Don't think I'll be using the drive thru anymore....

Leo G 08-28-2013 07:10 AM

Somebody will be using their insurance soon.

jar546 08-28-2013 07:43 AM

You just gotta love the backyard engineering used in Pennsylvania for years with no code oversight and inspectors with no experience. I believe that was built pre-2004 and was suppose to be inspected by Labor and Industry. We are now seeing the rotten fruits of their inadequate labor. Good thing that's not a seismic zone...........

hdavis 08-28-2013 08:04 AM

They don't make those fords like they used to...

tedanderson 08-28-2013 09:15 AM

I'm glad the guy survived.. but sometimes the news can be so vague when they say "non life threatening" which could mean anything from the guy cutting his finger to losing use of his limbs.

svronthmve 08-28-2013 09:25 AM

Quote:

Originally Posted by jar546 (Post 1837138)
You just gotta love the backyard engineering used in Pennsylvania for years with no code oversight and inspectors with no experience. I believe that was built pre-2004 and was suppose to be inspected by Labor and Industry. We are now seeing the rotten fruits of their inadequate labor. Good thing that's not a seismic zone...........

Or the fruits of a guy who wasn't paying attention to the height of his vehicle :whistling:

Why are you people so quick to want the govt to protect you from yourselves all the time?! There are numerous instances out there of jobs that were supposedly "properly inspected" and yet failed.

CJKarl 08-28-2013 09:54 AM

Seems like an expensive way to build a facade.

ohiohomedoctor 08-28-2013 10:04 AM

Quote:

Originally Posted by tedanderson (Post 1837163)
I'm glad the guy survived.. but sometimes the news can be so vague when they say "non life threatening" which could mean anything from the guy cutting his finger to losing use of his limbs.

He got lucky for sure. From the position of the stearing wheel and his continued screams probably one or two broken femors and loss of the family jewels..

TAHomeRepairs 08-28-2013 11:13 AM

Quote:

Originally Posted by svronthmve (Post 1837168)

Or the fruits of a guy who wasn't paying attention to the height of his vehicle :whistling:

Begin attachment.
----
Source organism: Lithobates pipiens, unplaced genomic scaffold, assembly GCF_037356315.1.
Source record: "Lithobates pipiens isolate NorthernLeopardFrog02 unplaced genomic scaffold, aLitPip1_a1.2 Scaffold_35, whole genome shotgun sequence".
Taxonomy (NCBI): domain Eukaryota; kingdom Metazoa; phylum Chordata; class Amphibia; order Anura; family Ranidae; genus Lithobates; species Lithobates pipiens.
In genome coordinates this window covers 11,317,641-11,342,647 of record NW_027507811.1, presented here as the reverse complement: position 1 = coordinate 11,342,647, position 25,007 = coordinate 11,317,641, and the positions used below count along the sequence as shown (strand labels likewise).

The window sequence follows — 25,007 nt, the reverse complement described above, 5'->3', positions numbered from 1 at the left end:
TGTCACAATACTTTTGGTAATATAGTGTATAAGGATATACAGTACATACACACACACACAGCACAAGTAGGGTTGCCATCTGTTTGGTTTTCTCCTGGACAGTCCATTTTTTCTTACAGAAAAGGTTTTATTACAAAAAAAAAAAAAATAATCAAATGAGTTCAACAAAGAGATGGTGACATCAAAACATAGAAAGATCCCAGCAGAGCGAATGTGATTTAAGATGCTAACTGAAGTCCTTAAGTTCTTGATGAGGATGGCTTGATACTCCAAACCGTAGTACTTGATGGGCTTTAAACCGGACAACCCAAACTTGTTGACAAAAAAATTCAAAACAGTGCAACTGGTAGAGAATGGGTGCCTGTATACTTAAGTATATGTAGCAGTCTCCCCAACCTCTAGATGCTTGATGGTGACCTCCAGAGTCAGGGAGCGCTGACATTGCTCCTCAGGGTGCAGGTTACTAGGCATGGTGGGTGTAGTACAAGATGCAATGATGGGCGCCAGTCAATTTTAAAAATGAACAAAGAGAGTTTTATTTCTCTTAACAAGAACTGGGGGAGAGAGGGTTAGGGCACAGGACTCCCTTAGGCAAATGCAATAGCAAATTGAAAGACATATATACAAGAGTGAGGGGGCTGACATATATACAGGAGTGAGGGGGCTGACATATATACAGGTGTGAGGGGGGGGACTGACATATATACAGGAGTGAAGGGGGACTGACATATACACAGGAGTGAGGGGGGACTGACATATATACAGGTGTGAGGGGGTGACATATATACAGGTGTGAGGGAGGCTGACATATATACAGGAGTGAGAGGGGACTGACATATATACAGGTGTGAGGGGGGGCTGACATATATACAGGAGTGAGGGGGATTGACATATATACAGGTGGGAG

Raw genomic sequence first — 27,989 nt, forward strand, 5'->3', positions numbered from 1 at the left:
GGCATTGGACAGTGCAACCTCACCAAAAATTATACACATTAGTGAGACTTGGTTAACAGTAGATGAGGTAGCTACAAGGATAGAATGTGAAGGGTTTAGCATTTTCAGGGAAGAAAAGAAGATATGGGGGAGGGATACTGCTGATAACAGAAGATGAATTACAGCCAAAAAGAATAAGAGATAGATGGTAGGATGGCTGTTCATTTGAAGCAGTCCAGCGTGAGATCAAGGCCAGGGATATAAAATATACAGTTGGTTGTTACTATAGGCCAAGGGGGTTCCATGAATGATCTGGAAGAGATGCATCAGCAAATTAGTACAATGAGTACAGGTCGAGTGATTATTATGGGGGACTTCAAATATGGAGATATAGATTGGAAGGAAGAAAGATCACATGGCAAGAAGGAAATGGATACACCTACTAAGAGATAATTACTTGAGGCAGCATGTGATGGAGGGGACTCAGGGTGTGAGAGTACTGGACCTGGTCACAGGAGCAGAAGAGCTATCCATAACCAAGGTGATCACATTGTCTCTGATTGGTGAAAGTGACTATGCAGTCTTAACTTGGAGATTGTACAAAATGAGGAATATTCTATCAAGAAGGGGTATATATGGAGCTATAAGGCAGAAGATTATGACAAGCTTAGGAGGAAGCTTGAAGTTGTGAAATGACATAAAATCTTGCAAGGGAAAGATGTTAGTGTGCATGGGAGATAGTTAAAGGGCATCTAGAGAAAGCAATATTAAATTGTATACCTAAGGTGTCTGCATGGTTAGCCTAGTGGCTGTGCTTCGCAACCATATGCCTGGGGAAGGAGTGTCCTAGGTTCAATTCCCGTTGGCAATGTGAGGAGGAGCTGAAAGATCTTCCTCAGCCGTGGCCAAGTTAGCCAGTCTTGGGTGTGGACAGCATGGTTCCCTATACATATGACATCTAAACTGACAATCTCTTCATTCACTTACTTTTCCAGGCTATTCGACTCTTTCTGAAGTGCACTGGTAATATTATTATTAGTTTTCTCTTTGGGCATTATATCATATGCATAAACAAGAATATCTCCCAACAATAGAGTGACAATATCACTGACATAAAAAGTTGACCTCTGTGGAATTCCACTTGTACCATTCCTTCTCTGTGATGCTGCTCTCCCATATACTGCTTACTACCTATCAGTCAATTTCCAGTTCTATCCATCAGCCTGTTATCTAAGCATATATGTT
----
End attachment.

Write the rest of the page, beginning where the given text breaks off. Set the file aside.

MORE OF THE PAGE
Why are you people so quick to want the govt to protect you from yourselves all the time?! There are numerous instances out there of jobs that were supposedly "properly inspected" and yet failed.

I for one, constantly encounter what have to be drive by inspections, that or the BO must be blind....

DavidC 08-28-2013 12:14 PM

Lucky to be alive is my first thought. And I hope for a full recovery for him and his family.

Unfortunately my second thought, somebody's going to call for more gov't. interference. For the record, I agree with svronthnye on the issue. Let's wait and see what the real cause is before rushing to call for more regulation.

Good Luck
Dave

jlsconstruction 08-28-2013 12:52 PM

We need less regulations. So we can thin the pack

svronthmve 08-28-2013 02:47 PM

And does it ever need to be thinned!

brickhook 08-28-2013 05:05 PM

Doesn't look good. I hope for a speedy recovery

Kniggit 08-28-2013 05:25 PM

So thats what wall ties are for.....!

jomama 08-28-2013 05:33 PM

That guy is certainly lucky to be alive.

Unfortunately, something similar happened here a few years ago, the 15 yo kid wasn't so lucky........

http://www.jsonline.com/news/milwaukee/97153569.html

dom-mas 08-28-2013 05:55 PM

Quote:

Originally Posted by jlsconstruction (Post 1837221)
We need less regulations. So we can thin the pack

Unfortunately with structural work the thinning of the pack involves loss of life. If a structural element isn't inspected and it falls to past experience to deem who can successfully build structural elements and who can't then there will be many close calls and lose of life. Hamurabi lived 5000 or so years ago and had laws against this stuff

greg24k 08-28-2013 06:20 PM

I hope the guy gets a speedy recovery.

With that said, just by looking at it I can't see this could not work and is going to fail. Poor engineering and whoever designed that abortion didn't account for wind loads, not to mention the base and the top piece is not thick enough to have a strong enough anchors to withstand lateral loads and keeping top piece from becoming lose and coming off.

That top piece took a few wind loads, strong enough to create movement and after a short period of time the anchors gave and here is the result of it.

This what happens when people who do plan reviews see a stamp on the plan and it makes it ok to pass. I'm sure a few basic calculations taking into account all load factors they would see this could never work.

AmeliaP 08-29-2013 06:42 AM

The driver has only a badly sprained ankle. No word on the cause if the failure.